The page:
Neither of the songs from
The Princess and the Frog nominated for Best Song were the best songs in the movie, curiously. Good on T-Bone Burnett, who's resembling more and more a towering, blond Roy Orbison, for taking the Oscar for Crazy Heart's "The Weary Kind" with co-writer Ryan Bingham, though. I'm also happy for the supremely talented Michael Giacchino, winner of Best Score for Up, but the best film score I've heard in years was Bruno Coulais' mesmerizing work on Coraline, inexplicably shut out of the category. Likewise, as touching and enjoyable as Best Animated Feature Up was — and as strong as the category was across the board — I was disappointed that Fantastic Mr. Fox, perhaps my favorite film of last year, didn't take the gold guy; I'd easily have given it a Best Picture nod.

While it was great to see the deserving
District 9 in there, I suspect that the expansion of the Best Picture slate to ten only partly served its purpose. Entertainment Weekly's Oscars guru Dave Karger pointed out early and often that it was pretty obvious which of the ten would've made the traditional list of five, and the aforementioned numbered ballot helped reduce spoilage potential. I'd actually like to see the list settle around seven serious contenders, and wouldn't mind the Actor and Screenplay categories expanding to six or seven slots when the nominating ballots warrant it numbers-wise instead of having a hard cutoff at five, just as the so-called technical categories often have fewer than five nominees based on how things cluster.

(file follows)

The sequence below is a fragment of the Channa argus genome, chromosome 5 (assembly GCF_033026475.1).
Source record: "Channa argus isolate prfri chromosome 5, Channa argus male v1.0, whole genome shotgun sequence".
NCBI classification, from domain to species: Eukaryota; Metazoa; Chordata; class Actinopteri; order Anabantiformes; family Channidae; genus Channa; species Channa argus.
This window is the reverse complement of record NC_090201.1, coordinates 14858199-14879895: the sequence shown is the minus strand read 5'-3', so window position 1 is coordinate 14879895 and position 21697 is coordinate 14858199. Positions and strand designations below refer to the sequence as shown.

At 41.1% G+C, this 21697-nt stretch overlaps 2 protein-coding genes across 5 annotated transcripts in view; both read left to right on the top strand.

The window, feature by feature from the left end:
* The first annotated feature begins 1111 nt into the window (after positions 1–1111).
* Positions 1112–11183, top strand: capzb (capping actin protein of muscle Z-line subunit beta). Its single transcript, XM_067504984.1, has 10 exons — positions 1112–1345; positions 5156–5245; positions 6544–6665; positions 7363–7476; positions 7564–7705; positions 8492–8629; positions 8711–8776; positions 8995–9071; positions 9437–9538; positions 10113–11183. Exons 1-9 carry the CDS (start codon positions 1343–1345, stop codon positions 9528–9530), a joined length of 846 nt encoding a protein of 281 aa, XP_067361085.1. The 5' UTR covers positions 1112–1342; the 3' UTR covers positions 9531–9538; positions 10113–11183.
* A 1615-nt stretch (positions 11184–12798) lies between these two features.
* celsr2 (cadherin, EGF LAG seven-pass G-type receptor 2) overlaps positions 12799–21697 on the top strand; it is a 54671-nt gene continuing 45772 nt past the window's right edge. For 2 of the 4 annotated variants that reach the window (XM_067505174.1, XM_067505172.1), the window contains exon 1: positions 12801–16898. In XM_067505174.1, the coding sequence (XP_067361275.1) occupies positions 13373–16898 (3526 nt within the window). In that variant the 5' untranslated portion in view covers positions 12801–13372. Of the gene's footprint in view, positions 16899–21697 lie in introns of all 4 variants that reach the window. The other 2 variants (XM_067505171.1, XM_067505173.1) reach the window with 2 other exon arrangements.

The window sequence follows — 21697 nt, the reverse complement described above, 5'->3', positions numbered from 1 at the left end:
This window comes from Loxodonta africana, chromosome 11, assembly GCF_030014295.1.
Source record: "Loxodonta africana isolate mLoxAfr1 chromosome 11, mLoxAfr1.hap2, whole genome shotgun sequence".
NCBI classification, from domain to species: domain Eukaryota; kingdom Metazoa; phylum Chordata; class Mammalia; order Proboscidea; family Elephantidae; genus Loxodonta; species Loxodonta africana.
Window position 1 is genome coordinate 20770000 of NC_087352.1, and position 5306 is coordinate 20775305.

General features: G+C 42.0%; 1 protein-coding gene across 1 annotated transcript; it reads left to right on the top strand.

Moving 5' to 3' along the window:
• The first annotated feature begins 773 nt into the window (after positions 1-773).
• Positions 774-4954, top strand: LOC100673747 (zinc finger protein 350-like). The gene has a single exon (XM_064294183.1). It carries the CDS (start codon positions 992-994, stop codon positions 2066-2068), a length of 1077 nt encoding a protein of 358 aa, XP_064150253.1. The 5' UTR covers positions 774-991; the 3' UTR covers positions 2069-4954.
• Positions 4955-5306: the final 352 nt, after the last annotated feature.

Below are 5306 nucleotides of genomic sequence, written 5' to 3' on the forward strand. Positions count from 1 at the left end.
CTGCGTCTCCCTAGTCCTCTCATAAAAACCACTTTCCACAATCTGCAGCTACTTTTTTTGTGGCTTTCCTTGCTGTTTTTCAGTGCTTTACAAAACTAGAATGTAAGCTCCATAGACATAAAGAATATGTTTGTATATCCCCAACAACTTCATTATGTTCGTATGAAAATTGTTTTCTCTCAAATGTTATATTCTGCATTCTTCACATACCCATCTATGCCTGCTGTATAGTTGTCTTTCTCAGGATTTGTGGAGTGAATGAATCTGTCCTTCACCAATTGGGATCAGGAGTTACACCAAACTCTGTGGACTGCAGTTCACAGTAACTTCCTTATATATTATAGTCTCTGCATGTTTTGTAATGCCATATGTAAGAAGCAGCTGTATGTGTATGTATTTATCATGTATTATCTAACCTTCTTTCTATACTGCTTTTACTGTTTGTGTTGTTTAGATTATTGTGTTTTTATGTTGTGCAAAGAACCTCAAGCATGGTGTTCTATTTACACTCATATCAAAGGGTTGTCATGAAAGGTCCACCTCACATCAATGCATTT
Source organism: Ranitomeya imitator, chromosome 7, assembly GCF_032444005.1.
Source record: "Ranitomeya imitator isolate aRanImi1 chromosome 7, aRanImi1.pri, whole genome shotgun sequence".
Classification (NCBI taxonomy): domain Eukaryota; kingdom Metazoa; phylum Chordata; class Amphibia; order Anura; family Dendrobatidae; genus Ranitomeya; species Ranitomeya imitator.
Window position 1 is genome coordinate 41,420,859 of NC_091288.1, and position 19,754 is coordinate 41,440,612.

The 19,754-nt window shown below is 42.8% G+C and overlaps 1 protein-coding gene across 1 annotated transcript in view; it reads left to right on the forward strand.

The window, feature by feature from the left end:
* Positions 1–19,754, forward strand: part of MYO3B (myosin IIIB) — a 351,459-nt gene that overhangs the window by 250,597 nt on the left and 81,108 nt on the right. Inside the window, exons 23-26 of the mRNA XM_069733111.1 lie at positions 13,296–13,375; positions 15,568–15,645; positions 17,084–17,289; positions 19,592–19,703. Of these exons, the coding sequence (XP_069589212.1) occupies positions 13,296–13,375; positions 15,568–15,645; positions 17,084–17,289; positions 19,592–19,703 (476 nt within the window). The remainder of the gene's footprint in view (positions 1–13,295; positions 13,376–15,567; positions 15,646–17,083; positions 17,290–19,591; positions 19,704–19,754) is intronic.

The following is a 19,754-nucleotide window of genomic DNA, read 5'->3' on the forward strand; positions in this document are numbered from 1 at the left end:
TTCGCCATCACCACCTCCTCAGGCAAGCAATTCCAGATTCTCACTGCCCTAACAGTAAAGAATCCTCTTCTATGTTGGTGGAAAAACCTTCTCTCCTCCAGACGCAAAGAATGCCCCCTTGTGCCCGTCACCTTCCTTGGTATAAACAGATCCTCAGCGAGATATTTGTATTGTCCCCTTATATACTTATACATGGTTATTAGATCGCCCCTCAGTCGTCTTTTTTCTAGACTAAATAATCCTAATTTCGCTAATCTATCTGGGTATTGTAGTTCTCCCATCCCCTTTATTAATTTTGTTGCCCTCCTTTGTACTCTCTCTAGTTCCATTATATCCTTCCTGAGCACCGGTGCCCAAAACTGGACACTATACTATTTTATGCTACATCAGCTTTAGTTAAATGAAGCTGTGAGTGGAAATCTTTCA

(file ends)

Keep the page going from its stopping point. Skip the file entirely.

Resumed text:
I was ready to see either of the expected top contenders named Best Picture, although by the time Tom Hanks walked out there to announce the winner the vibe was pretty clearly in favor of